And even he who started a company to try to encourage some of these behaviors has said to me, Hey, this is a really, really challenging problem. It’s very personal, you can tell people eat healthy and go jogging every morning, but it’s still up to them to do that. Now, the interesting part is going to be if you start rewarding financially, the people who are insured, if you give them rewards for staying healthy, or doing things that they want to nudge you to live a healthier lifestyle, I think that’s one thing that might change the equation a little bit when it comes to the insurers and payers of this.

Dan Kline  21:14

So Dana, one of the things I do is I share my my Fitbit app, or whatever data with my trainer, and he sort of makes suggestions and tells me things to do, are there ways we can sort of incorporate health in that type of monitoring in a non privacy violating way, with our healthcare providers, where maybe I actually lower rates because I have lost 20 pounds, and I do walk 10,000 steps a day, and, and all things I’m doing not, so I look better, but so I actually live longer? Like, that’s my goal.

Dana Abramovitz  21:47

Absolutely, yeah. So we have wearables, and there are insurance programs, where they’ll give you a your insurance company, or your company will give you a health fitness tracking device whatever it is, and incentivize you to do different activities, there are also different wearables that will share reports to your physician, so that you’re collecting data and that’s not just your steps in your physical activity, but now there are wearables that can monitor blood pressure, heart rates like a whole suite of, of bio life biomarkers that you can share with your physician to help you track your health. And like we did talking about the data interoperability, there is that the data protection, right, so there’s HIPAA laws, which is the portability of data, right, and there is a privacy component of that, right, so you can share data, but you can’t, your personal medical information has to be separate, right. So an anonymized heart rate, or blood pressure doesn’t necessarily mean anything, but that it belongs to me and where I live and what my phone number is, and that obviously, that’s more personal. And so that’s, that’s the, the PMI that you might hear, when people are talking about the complaints.

Simon Erickson  23:28

If I might add to that, too, Dan, we have seen as investors a lot of flops, when it comes to consumer facing healthcare, especially for medical devices. And if it was not a good investment, right 23andme kind of got exposed that it wasn’t medically actionable, right, Under Armour tried to do Map My Fitness and have, devices you put on, that was a big flop and a waste of money for them.

We’ve seen a lot of failures in this, because it was all just kind of this this fun need to have data that was you can go out and you can track how many steps you were doing every day or what your heart rate is. But it wasn’t something that was really tied into your doctor that was being reimbursed by the insurance. And I think that the necessary step to kind of make this more personal make this more tied in with your insurer, with your employer, I’m starting to see those happen, where we didn’t see those maybe five, seven years ago, when a lot of these companies were trying to frontward run where this industry should have been heading.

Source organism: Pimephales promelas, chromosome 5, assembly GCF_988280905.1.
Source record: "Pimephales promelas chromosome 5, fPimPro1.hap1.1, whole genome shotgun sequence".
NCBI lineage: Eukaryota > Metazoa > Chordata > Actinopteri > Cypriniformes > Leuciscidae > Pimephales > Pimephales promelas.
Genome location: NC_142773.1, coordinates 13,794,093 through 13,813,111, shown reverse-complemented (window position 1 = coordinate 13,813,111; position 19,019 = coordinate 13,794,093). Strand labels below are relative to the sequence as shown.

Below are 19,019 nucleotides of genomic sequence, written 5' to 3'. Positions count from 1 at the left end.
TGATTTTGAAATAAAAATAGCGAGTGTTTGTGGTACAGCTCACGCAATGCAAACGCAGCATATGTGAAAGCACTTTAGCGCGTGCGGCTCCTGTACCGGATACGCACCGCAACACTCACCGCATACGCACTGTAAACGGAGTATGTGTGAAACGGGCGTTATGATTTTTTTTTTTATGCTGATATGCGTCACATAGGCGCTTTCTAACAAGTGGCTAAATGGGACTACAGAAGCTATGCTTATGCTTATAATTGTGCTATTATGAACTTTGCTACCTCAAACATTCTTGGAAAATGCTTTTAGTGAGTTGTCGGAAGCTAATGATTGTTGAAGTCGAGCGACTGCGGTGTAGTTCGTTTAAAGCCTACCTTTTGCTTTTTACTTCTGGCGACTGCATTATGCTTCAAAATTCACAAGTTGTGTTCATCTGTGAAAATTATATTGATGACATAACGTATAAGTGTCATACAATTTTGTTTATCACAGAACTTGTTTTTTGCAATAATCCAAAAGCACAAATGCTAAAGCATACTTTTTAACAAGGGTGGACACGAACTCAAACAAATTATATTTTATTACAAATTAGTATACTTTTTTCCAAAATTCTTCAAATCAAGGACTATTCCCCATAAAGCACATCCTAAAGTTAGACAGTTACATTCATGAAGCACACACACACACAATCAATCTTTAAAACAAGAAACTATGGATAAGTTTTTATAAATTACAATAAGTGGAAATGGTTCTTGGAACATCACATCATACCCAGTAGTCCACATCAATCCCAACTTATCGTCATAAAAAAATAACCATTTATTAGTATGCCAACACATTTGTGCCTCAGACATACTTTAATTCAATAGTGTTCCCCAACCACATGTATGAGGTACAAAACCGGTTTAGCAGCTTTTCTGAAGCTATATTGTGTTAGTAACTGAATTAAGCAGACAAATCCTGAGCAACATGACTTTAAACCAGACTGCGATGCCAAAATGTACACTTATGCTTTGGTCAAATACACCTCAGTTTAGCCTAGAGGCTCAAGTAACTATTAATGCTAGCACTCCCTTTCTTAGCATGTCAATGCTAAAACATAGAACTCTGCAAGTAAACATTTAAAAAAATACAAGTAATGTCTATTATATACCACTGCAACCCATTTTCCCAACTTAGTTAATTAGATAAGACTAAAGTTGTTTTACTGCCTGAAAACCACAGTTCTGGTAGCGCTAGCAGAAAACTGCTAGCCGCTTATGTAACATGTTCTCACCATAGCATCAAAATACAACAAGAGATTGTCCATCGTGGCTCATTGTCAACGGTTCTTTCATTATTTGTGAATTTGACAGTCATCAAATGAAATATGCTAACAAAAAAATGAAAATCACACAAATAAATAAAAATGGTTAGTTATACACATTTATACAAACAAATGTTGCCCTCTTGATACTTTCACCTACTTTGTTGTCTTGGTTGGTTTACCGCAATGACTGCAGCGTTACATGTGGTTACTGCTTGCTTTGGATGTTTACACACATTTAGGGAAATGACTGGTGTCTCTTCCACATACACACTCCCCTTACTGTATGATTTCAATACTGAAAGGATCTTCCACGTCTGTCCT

Dan Kline  24:19

And it has to get better. Dana, I’ll go to you in a second. My Fitbit needs to know that I’m walking, not moving my arm a lot during a show, which it doesn’t know. So like that is absolutely an issue. Dana, I stepped on you there. My apologies. It’s fine.

Dana Abramovitz  24:34

So a lot of times with these devices, and this is the problem is that it’s a shiny object,  it’s new, and so you want to use it, but then after a while, you stop using it and then ends up in your drawer, right. So and this is why a lot of these businesses weren’t great investments because they were great and new at the beginning but not great for the long term because people weren’t using it for the long term because there wasn’t that long term lifestyle changing. So back to Dan’s comment on, like, how do we get healthcare to be more of a long term investment, rather than, just a day trade or, just like a short term a couple of weeks until we get bored, and something else new pops up, and we want to try that.

Dan Kline  25:20

10,000 steps a day is better than walking 200,000 steps once a month, there’s a lot of benefit to that I want to make a comment from Bill Pilock, because it speaks to something Simon wants to talk about. We don’t need talk about the specific companies. But he says screening companies seem to be the most disruptive Simon, you want to talk about how identifying things really early on, you’ve alluded to it earlier. But this could be I don’t want to say the holy grail, but a major part if we catch cancer on day one instead of day 200. That makes it easier to treat.

Simon Erickson  25:53

Yeah, sure. And so that speaks exactly to one of them that Bill brought up here, right, EXAS is EXACT Sciences Corporation (NASDAQ: $EXAS) which is doing an at home diagnostic for colorectal cancer, I mean, that’s something that’s a lot different than having to go into the hospital wait for results. And so you can basically just send by mail, a diagnostic test like that. Nano-X Imaging Ltd (NASDAQ: $NNOX), same thing, trying to trying to do things that are more disruptive to the system. Right now, the system itself wants to move slowly, you’ve got to show progress, we still need to look at the right metrics as investors to show that these companies are executing well, but I think that they’re heading in the right direction. I mean, if we really are going to have consumer facing health care, let’s have consumer facing companies who are innovating that field,